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A compendium of official documents relative to native affairs in the South Island, Volume One.

No. 31. — Mr. Vernon Smtth to Mr. Somes

No. 31.
Mr. Vernon Smtth to Mr. Somes.

Downing Street, 2nd December, 1840.


I am directed by Lord John Russell to acknowledge the receipt of your letter of the 19th ultimo, in which you signify to his Lordship the acceptance by the New Zealand Company of the arrangements proponed in my letter of the 18th ultimo. In fulfilment of the promise contained in that letter, Lord John Russell further directs me now to state to you, for the information of the Company, what are the general principles by which the Crown proposes to be guided in its measures for the government and colonization of New Zealand.

In the first place, Lord John Russell wishes that it may be distinctly understood that, in explaining the general course of the policy which the Queen, on the recommendation of Her Majesty's confidential, advisers, has been pleased to adopt in reference to New Zealand, his Lordship enters into no pledge, either express or implied, for the continuance of that policy, if at any future time it should be thought right to change or to abandon it. Reserving to the Ministers of the Crown the most unfettered discretion as to the advice which they shall from time to time tender to Her Majesty on this subject, Lord John Russell is happy to make such a disclosure of his present views as may assist the Company in the prosecution of the undertaking in which they are engaged.

The instruments for erecting New Zealand into a Colony entirely separate from and independent of New South Wales have been completed, and will be forwarded by the earliest opportunity to Captain Hobson.

In pursuance of the powers vested in the Crown by an Act passed in the last Session of Parliament, the Queen has been pleased, by a charter under the Great Seal, to constitute a local Legislature authorized to make laws for the peace, order, and good government of Her Majesty's subjects in New Zealand. That Legislature is, for the present, composed of the chief officers of the local Government, associated with some of the principal inhabitants of the Colony.

With regard to all lands in the Colony acquired under any other [gap — reason: damage]tile than that of grants made in the name and on the behalf of Her Majesty, it is proposed that the titles of the claimants should be subjected to the investigation of a commission to be constituted for that purpose. The basis of that inquiry will be the assertion on behalf of the Crown of a title to all lands situate in New Zealand, which have heretofore been granted by the Chiefs of those Islands according to the customs of the country, and in return for some adequate consideration. Lord John Russell is not aware that any exception can arise to this general principle; but if so, every such exception will be considered on its own merits, and dealt with accordingly.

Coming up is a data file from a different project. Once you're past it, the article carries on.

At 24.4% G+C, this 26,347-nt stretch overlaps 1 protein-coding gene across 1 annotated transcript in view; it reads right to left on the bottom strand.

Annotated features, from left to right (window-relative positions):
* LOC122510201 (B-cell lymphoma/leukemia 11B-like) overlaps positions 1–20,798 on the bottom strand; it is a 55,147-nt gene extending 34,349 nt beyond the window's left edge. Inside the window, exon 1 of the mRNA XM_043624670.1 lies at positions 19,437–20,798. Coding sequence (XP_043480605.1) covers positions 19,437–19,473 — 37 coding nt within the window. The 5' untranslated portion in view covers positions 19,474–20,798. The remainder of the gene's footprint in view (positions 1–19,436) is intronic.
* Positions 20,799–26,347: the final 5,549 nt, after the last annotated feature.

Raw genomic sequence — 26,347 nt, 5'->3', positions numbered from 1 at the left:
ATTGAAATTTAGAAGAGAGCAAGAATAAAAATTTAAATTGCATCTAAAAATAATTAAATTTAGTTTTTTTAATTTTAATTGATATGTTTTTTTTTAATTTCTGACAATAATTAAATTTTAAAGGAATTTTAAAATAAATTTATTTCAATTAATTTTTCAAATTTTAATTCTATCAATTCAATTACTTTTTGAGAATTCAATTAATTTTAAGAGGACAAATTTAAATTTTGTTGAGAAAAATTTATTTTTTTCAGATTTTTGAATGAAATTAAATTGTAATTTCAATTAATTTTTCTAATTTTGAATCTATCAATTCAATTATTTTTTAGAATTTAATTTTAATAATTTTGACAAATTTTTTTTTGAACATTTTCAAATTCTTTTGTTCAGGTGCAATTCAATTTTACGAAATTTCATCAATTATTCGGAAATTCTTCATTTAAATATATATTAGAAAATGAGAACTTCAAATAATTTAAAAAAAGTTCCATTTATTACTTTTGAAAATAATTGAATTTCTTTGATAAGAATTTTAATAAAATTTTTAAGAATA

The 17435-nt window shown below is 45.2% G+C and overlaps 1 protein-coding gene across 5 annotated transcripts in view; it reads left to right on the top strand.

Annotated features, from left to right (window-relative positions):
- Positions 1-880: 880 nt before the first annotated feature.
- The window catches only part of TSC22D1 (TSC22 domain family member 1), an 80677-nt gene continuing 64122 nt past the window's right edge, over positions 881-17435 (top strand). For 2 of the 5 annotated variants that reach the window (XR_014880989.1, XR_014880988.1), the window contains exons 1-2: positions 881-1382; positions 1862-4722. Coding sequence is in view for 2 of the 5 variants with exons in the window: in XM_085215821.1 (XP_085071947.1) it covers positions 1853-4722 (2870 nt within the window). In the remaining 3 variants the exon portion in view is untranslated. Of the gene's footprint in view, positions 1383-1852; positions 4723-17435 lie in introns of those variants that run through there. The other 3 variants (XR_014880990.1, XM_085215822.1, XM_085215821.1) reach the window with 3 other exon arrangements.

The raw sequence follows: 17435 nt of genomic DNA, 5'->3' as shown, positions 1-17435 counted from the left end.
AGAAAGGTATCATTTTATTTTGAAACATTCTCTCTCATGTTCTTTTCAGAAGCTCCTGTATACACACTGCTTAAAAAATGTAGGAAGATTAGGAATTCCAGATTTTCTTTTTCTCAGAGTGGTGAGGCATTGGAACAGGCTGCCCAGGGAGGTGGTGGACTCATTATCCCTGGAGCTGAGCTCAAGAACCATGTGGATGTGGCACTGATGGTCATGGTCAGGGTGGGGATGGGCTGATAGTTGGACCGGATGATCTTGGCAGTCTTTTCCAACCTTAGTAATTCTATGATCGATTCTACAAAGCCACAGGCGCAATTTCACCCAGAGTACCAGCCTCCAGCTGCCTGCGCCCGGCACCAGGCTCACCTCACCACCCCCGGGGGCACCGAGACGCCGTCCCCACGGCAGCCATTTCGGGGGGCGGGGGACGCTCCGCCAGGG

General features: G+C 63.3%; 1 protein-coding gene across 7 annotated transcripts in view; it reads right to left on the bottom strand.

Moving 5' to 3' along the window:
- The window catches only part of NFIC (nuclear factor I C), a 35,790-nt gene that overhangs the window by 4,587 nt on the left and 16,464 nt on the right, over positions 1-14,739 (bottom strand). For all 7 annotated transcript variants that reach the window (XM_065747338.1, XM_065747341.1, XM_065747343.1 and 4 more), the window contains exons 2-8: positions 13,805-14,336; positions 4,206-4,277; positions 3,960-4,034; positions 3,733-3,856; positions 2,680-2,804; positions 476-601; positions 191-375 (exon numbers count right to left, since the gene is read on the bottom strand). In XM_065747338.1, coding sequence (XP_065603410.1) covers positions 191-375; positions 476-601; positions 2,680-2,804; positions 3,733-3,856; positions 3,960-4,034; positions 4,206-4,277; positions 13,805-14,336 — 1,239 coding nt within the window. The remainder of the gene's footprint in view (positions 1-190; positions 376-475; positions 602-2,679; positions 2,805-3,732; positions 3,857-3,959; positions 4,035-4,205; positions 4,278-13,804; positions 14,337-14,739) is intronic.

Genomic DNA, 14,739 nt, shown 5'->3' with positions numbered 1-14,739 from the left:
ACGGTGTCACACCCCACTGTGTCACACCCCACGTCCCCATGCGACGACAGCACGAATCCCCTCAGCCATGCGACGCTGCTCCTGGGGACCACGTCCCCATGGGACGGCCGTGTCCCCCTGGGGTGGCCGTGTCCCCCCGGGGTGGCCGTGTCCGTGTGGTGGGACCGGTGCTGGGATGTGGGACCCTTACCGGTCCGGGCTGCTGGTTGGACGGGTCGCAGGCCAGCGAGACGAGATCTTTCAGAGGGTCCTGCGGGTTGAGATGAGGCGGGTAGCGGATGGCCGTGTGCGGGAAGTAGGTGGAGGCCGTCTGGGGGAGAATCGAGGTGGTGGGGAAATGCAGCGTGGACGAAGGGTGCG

It is proposed to apply to all other British subjects the rule to which the New Zealand Company will be subject in respect of the lands claimed by them within the Colony; that is, all other persons claiming lands there will have confirmed to them, by grants under the Public Seal, as many acres as shall be equal to four times the number of pounds, sterling invested by them in the manner mentioned in the arrangements with the New Zealand Company. This advantage, however, will be offered only to those whose lands were acquired before the 5th day of January, 1840, the date of the Proclamation issued by Sir George Gipps on the subject.

Her Majesty has, in the most decided terms, withheld from the Governor of New Zealand the power to grant any land in that Colony gratuitously, to any person whatever. This prohibitiou does not, of; course, apply to the case of grants of lands which it may occasionally be convenient to make to persons, in trust for the public, of tracts or pieces of land which it may be found convenient to dedicate to purposes of general utility; as, for example, roads, fortifications, public pleasure grounds, cemeteries, and the like.

It is proposed that, with the exception of lands reserved or granted in trust for the purposes before mentioned, all the lands of the Colony should be sold progressively as surveys shall be completed, at one uniform price, which, for the present, is fixed at 20s. per acre. The mode of effecting such sales, and whatever else relates to the conduct of that service, will at all times be explaiued to parties applying for such information by the Colonial Land and Emigration Commissioners.

It is proposed that at least 50 per cent, of the proceeds of such sales shall be applied towards the introduction of emigrants; the remaining 50 per cent, being regarded as chargeable with the expenses of surveys, with the, protection of the Aborigines, and with those indispensable expenses of the local Government for which it may be impracticable otherwise to provide.

I am, &c.,

R. Vernon Smith.

Joseph Somes, Esq.